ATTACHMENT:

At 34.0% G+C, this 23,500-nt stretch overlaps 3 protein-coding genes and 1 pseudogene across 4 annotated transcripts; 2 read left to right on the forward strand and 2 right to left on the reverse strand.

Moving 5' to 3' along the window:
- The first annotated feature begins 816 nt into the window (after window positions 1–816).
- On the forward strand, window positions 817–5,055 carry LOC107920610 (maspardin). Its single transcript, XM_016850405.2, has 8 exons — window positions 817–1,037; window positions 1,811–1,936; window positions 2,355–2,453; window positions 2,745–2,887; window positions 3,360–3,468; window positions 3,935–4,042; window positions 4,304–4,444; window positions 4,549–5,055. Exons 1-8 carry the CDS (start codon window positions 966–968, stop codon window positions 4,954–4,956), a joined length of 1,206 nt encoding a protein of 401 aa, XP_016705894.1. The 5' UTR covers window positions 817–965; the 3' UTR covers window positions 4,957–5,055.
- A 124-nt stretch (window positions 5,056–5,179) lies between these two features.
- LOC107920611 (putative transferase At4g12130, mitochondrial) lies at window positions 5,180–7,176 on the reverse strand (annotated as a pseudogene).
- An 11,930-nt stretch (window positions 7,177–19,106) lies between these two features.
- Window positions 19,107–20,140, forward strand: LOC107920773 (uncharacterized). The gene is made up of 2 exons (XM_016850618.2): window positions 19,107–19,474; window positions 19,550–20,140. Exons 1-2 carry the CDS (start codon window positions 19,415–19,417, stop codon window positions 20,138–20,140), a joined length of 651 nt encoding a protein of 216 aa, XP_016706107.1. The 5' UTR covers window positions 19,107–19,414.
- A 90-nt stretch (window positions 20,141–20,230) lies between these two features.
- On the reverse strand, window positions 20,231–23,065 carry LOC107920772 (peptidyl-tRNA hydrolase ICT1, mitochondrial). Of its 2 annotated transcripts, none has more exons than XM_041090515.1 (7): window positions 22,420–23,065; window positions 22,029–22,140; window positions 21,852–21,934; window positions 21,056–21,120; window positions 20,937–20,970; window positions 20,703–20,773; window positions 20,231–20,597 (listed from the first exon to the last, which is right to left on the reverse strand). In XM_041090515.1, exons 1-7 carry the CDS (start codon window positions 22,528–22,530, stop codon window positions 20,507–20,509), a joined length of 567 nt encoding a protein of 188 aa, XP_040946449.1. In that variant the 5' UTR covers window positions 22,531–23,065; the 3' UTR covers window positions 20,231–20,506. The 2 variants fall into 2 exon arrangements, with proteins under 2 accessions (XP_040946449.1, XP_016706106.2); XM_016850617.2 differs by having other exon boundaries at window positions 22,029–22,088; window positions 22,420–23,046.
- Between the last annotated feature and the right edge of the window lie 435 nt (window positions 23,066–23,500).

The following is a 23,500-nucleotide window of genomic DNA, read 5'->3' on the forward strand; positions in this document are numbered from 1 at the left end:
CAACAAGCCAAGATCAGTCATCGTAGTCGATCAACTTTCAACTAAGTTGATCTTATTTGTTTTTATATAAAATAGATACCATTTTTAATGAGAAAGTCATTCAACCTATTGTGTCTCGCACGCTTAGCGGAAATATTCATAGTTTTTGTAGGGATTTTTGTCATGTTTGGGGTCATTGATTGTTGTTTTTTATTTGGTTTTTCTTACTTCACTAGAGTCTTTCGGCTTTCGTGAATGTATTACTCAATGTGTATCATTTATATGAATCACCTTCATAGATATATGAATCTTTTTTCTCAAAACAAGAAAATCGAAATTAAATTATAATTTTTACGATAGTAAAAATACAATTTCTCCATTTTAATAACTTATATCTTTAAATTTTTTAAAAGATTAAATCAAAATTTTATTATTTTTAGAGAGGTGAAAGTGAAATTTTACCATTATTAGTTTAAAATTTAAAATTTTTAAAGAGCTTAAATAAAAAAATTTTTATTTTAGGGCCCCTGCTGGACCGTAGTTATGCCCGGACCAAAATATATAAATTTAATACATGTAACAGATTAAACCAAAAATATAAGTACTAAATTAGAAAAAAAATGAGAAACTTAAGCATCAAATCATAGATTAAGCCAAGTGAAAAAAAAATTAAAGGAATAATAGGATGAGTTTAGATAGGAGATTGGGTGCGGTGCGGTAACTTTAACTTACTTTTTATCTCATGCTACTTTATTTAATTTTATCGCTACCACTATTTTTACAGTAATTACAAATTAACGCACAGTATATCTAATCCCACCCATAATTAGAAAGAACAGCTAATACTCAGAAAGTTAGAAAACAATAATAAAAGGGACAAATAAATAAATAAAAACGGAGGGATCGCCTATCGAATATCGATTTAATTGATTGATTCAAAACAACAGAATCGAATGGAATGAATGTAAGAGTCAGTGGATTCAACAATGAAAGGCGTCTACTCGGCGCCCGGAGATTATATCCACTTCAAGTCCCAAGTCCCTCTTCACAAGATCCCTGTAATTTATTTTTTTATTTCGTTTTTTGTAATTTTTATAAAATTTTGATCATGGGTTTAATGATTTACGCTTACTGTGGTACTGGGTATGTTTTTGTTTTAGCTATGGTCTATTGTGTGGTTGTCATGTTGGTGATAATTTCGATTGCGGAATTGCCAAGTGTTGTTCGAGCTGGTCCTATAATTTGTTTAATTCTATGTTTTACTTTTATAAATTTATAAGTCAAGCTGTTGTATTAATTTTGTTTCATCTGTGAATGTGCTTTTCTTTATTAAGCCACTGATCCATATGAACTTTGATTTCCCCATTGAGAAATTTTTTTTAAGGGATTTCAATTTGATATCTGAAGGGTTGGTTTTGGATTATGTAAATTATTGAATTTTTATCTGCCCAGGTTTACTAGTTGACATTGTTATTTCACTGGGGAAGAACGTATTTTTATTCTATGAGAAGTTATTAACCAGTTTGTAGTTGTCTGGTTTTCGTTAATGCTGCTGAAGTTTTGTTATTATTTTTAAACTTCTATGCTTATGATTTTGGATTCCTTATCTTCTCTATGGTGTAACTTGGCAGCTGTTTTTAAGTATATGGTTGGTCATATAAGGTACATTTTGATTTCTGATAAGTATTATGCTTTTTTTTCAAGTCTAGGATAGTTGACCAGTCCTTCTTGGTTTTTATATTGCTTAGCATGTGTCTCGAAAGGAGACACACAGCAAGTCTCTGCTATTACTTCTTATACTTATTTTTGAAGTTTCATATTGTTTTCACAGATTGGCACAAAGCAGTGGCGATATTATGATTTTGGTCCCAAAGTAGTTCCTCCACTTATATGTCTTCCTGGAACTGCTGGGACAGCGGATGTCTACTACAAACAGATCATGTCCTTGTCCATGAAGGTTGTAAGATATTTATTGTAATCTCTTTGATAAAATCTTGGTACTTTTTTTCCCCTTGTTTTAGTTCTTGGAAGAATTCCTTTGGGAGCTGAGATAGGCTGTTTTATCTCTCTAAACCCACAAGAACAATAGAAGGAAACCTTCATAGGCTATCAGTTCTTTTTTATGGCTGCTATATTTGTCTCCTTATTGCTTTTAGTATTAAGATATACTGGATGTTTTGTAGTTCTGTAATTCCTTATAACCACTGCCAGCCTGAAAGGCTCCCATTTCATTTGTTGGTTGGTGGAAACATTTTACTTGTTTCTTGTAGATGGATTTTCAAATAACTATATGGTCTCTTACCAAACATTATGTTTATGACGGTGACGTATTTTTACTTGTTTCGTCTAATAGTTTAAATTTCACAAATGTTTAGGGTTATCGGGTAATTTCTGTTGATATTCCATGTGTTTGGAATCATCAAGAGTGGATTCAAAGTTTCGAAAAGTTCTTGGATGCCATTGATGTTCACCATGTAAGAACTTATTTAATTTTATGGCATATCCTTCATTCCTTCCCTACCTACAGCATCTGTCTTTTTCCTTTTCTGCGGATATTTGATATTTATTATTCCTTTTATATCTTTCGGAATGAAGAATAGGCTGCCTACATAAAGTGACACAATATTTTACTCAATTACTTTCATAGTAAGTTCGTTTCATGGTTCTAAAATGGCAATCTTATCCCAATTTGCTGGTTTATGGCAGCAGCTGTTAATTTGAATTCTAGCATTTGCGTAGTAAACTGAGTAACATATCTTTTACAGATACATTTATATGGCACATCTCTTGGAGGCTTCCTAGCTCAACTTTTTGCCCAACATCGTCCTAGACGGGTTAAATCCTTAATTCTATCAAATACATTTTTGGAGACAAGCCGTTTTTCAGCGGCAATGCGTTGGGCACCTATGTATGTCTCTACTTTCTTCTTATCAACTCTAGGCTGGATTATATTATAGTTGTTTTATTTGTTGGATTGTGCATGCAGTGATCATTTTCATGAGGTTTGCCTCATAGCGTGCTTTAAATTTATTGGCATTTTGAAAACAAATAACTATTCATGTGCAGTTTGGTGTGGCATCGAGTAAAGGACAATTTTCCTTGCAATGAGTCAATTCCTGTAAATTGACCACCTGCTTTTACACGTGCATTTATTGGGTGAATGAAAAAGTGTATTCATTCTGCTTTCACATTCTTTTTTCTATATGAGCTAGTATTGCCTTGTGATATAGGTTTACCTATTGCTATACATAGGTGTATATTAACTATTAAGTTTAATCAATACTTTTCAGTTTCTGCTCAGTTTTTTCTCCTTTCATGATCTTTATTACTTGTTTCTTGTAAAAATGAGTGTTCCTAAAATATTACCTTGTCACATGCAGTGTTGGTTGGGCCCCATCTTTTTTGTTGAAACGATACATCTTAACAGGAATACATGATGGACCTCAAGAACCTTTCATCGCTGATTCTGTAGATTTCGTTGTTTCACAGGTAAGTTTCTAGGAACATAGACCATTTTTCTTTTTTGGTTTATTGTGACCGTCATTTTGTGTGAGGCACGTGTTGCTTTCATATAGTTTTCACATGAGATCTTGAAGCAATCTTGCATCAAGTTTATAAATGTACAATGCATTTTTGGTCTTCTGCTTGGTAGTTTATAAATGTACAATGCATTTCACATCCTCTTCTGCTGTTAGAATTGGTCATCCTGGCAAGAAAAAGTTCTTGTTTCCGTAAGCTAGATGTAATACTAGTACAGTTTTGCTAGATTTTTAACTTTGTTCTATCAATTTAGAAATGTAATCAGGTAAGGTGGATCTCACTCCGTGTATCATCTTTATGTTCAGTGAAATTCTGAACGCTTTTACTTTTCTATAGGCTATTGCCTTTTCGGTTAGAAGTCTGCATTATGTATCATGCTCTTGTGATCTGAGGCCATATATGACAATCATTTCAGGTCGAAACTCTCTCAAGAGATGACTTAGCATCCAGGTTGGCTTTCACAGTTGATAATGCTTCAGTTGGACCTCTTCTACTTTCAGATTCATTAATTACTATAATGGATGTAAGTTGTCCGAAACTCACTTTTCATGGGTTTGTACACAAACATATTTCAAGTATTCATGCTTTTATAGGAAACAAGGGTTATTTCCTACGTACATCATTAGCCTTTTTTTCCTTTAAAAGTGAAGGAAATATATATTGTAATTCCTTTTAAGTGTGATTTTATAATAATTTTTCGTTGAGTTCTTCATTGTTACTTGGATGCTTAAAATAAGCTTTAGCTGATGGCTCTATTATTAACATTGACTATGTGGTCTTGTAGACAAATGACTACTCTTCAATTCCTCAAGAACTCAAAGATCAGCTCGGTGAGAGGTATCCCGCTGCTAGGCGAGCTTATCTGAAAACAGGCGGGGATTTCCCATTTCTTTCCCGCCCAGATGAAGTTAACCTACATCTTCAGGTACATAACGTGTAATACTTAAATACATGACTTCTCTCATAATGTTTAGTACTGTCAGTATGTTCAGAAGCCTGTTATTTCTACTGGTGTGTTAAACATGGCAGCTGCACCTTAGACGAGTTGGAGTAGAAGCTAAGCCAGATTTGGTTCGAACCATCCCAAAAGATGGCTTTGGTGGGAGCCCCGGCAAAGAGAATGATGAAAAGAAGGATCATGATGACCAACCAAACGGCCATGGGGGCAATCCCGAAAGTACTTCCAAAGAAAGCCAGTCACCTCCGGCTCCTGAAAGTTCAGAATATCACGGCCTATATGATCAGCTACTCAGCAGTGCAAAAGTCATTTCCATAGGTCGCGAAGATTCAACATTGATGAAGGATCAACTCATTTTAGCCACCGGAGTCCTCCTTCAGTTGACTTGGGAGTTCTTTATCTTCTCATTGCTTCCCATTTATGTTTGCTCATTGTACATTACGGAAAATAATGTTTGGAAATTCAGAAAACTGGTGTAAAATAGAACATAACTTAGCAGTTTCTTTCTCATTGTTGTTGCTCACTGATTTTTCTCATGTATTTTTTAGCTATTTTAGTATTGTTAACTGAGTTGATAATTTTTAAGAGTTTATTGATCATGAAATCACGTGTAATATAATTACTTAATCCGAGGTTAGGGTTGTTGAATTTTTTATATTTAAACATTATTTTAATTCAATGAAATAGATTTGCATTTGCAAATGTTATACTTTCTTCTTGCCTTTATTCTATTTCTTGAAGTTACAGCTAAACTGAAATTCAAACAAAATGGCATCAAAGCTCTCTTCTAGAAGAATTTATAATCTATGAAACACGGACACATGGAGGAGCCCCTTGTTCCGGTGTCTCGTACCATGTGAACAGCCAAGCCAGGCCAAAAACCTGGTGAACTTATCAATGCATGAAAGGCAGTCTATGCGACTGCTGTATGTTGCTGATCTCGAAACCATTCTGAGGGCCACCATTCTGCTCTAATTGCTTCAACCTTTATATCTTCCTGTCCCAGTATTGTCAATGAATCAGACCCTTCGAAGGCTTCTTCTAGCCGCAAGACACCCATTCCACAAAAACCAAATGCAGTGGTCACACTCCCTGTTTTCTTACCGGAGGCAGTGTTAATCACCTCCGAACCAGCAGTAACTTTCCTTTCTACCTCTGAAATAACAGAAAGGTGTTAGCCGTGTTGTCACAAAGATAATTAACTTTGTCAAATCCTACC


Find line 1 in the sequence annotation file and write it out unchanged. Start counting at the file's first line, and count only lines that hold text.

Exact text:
At 34.0% G+C, this 23,500-nt stretch overlaps 3 protein-coding genes and 1 pseudogene across 4 annotated transcripts; 2 read left to right on the forward strand and 2 right to left on the reverse strand.